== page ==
This is because they know that, administration rhetoric to the contrary notwithstanding, we are not safer today than we were three years ago. Far from destroying al-Qaida and cutting its alleged links with Saddam Hussein, we have made Iraq into a magnet for terrorists. Worse, there is a real possibility that Osama bin Laden could gain control of our ally Pakistan, with its nuclear weapons and operational long-range missiles. Safe? Not on your life.
Nor are we freer. Conservatives are nothing if not steadfast defenders of individual rights, rule of law, and due process. Yet the Patriot Act and the procedures at Guantanamo Bay and elsewhere have visibly infringed on all of these. It is ironic that even as it preaches about widening the circle of freedom abroad, the administration is reducing it at home.
Before the current campaign, it might have been argued that at least in affirming the importance of faith and respecting those who profess it the administration had embraced traditional conservative views. But in the wake of the Swift Boat ads attacking John Kerry, even this argument can no longer be maintained. As an elder of the Presbyterian Church, I found that those ads were not at all in the Christian tradition. John McCain rightly condemned them as dishonest and dishonorable. The president should have, too. That he did not undermines his credibility on questions of faith.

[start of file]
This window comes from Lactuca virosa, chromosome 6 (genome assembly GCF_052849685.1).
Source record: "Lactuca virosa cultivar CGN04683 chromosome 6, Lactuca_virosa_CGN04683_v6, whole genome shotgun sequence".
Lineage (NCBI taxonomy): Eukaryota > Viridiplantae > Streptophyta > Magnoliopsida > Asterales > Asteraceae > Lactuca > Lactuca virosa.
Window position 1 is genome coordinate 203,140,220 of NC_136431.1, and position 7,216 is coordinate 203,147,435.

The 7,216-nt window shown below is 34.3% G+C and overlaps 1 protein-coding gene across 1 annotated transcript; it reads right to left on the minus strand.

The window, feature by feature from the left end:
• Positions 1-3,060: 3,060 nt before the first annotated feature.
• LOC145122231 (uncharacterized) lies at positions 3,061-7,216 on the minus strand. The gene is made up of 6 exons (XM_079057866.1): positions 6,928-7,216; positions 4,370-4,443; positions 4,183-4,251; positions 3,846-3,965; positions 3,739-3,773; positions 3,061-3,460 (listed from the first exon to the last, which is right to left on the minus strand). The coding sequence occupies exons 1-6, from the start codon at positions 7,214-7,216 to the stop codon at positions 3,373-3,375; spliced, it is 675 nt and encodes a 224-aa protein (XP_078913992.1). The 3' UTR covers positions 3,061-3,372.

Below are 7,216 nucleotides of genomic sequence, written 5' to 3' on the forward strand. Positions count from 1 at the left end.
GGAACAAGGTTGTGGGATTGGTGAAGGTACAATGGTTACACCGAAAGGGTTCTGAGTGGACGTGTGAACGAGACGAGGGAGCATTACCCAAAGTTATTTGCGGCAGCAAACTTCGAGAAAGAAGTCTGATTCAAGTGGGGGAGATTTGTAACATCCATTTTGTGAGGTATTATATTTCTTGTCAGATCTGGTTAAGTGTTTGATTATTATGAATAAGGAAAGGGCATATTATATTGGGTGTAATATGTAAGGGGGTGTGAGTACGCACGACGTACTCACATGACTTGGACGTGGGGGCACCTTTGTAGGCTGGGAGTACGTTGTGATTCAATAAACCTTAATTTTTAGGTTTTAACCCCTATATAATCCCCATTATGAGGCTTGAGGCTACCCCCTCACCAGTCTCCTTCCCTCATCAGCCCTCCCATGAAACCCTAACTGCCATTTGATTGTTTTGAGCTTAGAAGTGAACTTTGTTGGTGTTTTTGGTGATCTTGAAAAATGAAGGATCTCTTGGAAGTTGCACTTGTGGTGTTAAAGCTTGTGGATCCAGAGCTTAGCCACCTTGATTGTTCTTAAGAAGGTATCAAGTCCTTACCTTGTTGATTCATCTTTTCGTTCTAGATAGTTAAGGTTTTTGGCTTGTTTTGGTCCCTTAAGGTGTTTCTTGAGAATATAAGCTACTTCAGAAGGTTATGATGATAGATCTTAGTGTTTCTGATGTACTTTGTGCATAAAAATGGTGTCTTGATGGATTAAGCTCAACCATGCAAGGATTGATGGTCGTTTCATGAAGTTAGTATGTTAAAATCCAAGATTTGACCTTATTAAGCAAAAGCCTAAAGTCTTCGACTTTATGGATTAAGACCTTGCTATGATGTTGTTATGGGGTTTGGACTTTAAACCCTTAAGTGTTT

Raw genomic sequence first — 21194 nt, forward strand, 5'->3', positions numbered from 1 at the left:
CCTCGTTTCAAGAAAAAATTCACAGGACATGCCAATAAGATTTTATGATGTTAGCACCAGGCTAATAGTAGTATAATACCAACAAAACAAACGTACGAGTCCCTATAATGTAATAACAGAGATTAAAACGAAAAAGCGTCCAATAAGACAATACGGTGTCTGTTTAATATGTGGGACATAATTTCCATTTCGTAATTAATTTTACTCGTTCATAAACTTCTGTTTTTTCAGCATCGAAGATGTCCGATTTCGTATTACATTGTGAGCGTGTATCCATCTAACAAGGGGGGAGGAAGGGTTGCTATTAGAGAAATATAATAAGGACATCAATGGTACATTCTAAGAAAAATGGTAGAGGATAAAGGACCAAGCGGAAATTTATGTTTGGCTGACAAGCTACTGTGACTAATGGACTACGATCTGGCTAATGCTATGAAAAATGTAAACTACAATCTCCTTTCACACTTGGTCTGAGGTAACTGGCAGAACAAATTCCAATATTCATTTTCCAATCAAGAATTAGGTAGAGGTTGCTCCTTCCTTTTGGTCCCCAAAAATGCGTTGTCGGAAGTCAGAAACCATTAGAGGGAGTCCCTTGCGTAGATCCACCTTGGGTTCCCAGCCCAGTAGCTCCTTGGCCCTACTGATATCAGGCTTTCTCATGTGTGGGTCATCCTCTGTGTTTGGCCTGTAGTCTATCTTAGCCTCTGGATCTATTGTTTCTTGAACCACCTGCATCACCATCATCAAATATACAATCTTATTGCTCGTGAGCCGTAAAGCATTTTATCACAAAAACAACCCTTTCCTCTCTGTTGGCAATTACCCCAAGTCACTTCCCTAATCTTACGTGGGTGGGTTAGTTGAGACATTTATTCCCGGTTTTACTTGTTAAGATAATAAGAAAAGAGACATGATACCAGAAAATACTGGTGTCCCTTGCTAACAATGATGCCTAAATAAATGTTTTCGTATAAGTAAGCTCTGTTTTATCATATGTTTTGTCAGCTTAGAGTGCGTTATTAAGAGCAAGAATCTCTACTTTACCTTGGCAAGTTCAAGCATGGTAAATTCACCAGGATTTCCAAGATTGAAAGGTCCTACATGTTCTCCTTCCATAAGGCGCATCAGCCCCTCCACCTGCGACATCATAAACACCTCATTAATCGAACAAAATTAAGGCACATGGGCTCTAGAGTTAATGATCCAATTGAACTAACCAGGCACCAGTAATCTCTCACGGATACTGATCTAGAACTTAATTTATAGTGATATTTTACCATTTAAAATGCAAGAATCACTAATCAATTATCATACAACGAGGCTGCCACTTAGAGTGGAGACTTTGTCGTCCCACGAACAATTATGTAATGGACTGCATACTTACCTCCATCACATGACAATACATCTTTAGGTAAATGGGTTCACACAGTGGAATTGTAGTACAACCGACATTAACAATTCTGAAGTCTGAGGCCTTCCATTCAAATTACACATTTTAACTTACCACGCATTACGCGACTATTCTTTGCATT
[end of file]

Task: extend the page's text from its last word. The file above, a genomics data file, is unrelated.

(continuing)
Some say it's just politics. But that's the whole point. More is expected of people of faith than "just politics."
The fact is that the Bush administration might better be called radical or romantic or adventurist than conservative. And that's why real conservatives are leaning toward Kerry.


Saturday, October 02, 2004

A Class apart!

I've been reading VS Naipaul of late and I must say that he is by far the best writer I've ever stumbled upon(with the possible exception of PG Wodehouse !). What makes him so special?
If I were to cite 1 reason, it has to be his fidelity to truth. If an intellectual is the one who is unflinching in his pursuit of truth, then Naipaul thoroughly deserves that appellation. It
comes as no surprise that the Swedish Academy was impressed with his ouevre.
After having read him, one finds it hard to believe that he is one of the most detested expatriate novelists among the Indian 'liberals'. His views may be politically incorrect,but are seldom off the mark.Take for example his claim that in most Islamic societies,history is often
distorted, nay effaced,in order to ensure conformity with the fundamentalist view of the world.
The liberals retort by saying that the author is playing into the hands of islam-baiters,but refrain from disproving the claim itself.This is because the claim is not a conservative fancy,but a plain truth. Is it not true that in today's Shia Iran , people don't even have the remotest racial memory of their Zoroastrian past. I do aver that saffronites in our country must not try and appropriate Naipaul's writings to meet their narrow political objectives.But people who brand him as an acolyte of the far-right just haven't read him carefully enough. One would urge them
to read his acclaimed Indian trilogy in which he is unsparing in his criticism of the Hindu way of life as well.
Naipaul, as a writer , transcends narrow ideological affiliations.Like a true intellectual,he does not subscribe to ideologies. He writes what he considers to be right and minces no words in his musings.